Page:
Discharge.  Procedural details are discussed, instructions for post-procedural home care are reviewed, pain and/or other medications may be dispensed, and follow-up visits are scheduled.  Recent improvements in anesthetic agents allow for a quick recovery, and your dog should almost be back to normal when you pick her up after the anesthetic event. She may seem more tired than normal when she goes home. This has as much to do with the stress of her visit to the veterinary hospital as to the anesthetic itself!

As you can see, while anesthesia for pets is relatively safe, and far safer than it used to be, there are still steps you and your pet’s medical team can take to minimize the risk of anesthetic complications.  Safe anesthesia involves multiple steps and requires knowledgeable drug choices and close monitoring and support of the pet before, during and after anesthesia. Knowing how to prepare, what to expect, and what questions to ask your veterinary team will help keep the process as painless as possible – for you and your pet.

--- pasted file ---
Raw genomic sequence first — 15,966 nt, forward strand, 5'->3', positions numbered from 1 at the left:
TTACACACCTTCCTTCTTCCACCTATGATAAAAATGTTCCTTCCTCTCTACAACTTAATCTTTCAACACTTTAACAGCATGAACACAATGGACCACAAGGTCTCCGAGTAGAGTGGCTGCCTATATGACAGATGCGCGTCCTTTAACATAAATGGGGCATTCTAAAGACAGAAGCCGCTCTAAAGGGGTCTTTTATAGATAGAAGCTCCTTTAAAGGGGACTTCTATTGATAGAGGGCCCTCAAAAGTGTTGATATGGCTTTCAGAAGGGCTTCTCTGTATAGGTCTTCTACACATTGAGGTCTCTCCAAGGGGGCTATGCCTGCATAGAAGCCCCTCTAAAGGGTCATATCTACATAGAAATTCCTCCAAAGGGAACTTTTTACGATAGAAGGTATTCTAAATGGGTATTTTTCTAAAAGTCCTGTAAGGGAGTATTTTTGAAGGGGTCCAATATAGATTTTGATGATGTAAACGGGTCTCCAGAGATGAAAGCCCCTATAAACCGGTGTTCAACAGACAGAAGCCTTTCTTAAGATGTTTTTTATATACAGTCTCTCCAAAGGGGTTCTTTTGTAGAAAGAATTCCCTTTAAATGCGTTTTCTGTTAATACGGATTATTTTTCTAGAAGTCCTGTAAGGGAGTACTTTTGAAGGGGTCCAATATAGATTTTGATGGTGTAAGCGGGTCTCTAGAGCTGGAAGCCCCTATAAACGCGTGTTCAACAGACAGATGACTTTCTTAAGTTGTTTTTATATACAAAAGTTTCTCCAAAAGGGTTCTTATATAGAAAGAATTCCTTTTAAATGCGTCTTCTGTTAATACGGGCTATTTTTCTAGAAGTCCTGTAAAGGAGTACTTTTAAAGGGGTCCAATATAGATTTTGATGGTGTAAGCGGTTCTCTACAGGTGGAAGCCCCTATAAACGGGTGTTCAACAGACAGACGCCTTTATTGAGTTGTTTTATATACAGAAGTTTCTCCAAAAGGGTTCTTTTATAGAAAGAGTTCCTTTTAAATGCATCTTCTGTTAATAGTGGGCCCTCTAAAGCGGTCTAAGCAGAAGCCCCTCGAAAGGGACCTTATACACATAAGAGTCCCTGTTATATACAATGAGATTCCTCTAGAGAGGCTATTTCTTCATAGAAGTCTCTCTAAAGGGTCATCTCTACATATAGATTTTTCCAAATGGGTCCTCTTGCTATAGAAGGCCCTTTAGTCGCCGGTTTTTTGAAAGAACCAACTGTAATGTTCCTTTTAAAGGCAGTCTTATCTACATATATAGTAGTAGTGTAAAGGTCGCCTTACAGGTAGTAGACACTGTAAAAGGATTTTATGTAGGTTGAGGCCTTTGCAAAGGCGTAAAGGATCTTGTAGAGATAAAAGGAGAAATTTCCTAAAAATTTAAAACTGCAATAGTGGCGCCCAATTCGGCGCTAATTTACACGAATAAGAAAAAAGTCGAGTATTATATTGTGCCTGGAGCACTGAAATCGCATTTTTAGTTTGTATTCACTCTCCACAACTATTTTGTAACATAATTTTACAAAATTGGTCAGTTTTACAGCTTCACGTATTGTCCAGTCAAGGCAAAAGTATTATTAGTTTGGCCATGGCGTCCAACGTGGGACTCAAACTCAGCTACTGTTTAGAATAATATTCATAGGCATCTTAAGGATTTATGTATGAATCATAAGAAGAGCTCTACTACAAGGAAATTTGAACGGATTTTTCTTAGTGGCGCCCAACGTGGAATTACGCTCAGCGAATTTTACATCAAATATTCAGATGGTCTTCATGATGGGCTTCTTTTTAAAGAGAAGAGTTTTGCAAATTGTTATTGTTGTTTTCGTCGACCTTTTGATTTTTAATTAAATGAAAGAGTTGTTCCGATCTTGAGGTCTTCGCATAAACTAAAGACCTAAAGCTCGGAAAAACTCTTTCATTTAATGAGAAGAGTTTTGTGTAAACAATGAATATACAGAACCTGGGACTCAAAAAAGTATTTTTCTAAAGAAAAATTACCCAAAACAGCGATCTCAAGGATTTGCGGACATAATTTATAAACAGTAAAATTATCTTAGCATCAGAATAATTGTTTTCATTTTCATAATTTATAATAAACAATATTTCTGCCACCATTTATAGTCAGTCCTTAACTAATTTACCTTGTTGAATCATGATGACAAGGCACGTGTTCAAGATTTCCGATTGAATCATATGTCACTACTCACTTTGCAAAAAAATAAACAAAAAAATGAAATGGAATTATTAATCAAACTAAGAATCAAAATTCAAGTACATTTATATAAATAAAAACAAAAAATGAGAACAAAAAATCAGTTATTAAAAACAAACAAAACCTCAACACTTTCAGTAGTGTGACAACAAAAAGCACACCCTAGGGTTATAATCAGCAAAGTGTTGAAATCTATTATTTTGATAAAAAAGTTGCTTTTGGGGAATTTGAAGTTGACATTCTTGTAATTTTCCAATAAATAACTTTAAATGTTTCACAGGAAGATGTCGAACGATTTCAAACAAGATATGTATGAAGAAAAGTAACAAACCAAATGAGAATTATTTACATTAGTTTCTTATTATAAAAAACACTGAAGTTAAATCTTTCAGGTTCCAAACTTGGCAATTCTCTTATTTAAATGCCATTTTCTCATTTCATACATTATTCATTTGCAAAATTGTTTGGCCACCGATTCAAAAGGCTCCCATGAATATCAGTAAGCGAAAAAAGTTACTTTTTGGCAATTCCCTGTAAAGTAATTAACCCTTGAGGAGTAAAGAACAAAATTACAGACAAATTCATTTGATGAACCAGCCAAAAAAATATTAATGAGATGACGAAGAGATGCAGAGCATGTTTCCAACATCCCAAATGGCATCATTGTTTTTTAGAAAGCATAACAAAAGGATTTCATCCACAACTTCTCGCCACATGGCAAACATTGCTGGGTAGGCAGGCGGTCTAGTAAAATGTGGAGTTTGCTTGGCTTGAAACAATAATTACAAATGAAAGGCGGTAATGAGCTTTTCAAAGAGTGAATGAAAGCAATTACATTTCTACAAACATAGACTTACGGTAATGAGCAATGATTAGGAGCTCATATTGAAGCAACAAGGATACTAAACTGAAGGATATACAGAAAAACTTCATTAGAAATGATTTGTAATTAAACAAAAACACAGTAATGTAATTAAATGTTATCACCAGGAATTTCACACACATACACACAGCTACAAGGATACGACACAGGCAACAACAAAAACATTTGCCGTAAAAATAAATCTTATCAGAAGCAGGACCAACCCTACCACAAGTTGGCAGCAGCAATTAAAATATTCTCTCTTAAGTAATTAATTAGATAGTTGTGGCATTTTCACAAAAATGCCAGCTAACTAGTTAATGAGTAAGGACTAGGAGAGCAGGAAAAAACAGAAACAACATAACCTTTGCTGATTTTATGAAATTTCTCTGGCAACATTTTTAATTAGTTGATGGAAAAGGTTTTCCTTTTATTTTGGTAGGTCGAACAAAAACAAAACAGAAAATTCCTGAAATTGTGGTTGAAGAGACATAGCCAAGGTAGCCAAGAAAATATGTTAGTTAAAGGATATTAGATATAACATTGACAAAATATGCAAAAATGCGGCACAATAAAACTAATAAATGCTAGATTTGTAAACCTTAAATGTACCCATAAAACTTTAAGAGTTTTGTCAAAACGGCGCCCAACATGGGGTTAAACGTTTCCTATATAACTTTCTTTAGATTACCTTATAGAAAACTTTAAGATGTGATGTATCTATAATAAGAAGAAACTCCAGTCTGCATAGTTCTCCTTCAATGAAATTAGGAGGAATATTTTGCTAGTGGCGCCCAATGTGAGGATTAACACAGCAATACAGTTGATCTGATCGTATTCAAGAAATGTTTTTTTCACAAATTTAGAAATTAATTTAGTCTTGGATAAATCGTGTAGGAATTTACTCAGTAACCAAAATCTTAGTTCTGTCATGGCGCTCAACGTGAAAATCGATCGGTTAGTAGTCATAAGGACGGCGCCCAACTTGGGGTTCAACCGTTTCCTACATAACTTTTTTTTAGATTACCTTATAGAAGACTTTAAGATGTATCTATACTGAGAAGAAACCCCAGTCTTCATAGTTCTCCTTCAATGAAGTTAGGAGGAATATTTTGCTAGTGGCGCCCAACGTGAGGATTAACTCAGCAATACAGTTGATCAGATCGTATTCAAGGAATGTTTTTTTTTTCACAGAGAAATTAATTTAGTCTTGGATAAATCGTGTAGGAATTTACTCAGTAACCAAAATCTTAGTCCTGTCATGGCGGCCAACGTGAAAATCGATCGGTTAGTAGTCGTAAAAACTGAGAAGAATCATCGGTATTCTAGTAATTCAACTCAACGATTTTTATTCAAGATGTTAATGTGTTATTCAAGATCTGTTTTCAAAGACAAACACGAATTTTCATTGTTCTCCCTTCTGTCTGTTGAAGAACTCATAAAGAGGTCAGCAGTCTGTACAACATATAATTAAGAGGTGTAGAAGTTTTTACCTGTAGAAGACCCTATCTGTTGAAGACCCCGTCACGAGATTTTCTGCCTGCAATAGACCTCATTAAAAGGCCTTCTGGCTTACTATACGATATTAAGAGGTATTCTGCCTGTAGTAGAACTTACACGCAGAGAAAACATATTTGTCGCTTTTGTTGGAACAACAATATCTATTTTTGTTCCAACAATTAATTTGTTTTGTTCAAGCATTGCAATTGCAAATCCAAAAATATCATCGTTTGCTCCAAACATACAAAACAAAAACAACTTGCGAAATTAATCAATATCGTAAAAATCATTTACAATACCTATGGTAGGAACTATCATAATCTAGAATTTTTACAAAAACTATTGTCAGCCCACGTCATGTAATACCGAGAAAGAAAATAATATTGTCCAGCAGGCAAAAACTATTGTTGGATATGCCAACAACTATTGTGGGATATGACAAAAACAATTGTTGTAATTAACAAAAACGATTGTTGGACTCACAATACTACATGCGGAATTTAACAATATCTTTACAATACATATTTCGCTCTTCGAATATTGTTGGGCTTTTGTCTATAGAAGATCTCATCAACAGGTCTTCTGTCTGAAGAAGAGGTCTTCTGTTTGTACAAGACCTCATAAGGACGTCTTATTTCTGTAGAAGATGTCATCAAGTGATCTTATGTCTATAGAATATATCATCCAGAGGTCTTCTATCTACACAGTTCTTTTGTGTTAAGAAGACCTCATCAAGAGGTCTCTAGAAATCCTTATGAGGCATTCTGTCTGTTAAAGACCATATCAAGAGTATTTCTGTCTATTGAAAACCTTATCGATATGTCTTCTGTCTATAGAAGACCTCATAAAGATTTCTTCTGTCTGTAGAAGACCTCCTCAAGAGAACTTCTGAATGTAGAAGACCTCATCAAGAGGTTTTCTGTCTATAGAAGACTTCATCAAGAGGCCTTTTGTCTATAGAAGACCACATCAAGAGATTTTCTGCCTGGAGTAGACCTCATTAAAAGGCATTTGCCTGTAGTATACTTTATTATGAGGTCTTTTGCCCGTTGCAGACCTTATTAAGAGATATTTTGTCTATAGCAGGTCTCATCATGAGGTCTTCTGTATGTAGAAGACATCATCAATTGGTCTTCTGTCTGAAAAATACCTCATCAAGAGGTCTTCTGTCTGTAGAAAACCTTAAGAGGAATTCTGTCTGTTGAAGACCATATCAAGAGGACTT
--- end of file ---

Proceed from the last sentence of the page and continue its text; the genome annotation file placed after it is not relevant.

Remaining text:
Anesthesia Survival Guide

Before your pet undergoes general anesthesia:

  • Share your concerns with your veterinarian. Be sure to mention signs of exercise intolerance (fatigue or panting). Ask whether your pet’s health or breed requires specialized anesthesia.
  • Learn how your pet will be cared for before, during and after the procedure. How will your pet’s stress be managed? Who will check vital signs and how often? Will someone be with your pet during recovery?
  • Find out when you need to take away food. Most veterinarians recommend no food after midnight to reduce the risk of vomiting under anesthesia and because it’s easier to breathe without a stomach full of food. Certain pets, including diabetics and very young animals, may not be able to fast that long.
  • Ask when to expect a phone call. Veterinarians typically want their patients to arrive early the day of the procedure so they can examine them before heading into the operating room for the day. This allows the veterinary team to move smoothly from procedure to procedure, without having to stop to evaluate new arrivals. Many animal hospitals will call you once your pet has awakened.

After your pet wakes up:

  • Be sure you understand and follow the discharge instructions. Most pets that have surgery go home on pain medications, so make sure you’re aware of possible side effects.
  • Give your pet a couple of days to fully recover. Usually, pets are pretty drowsy the first night after anesthesia, and many have no interest in food. Your pet likely will be much closer to normal the next morning and back to normal by day two, although that depends somewhat on the procedure and how long your pet was under.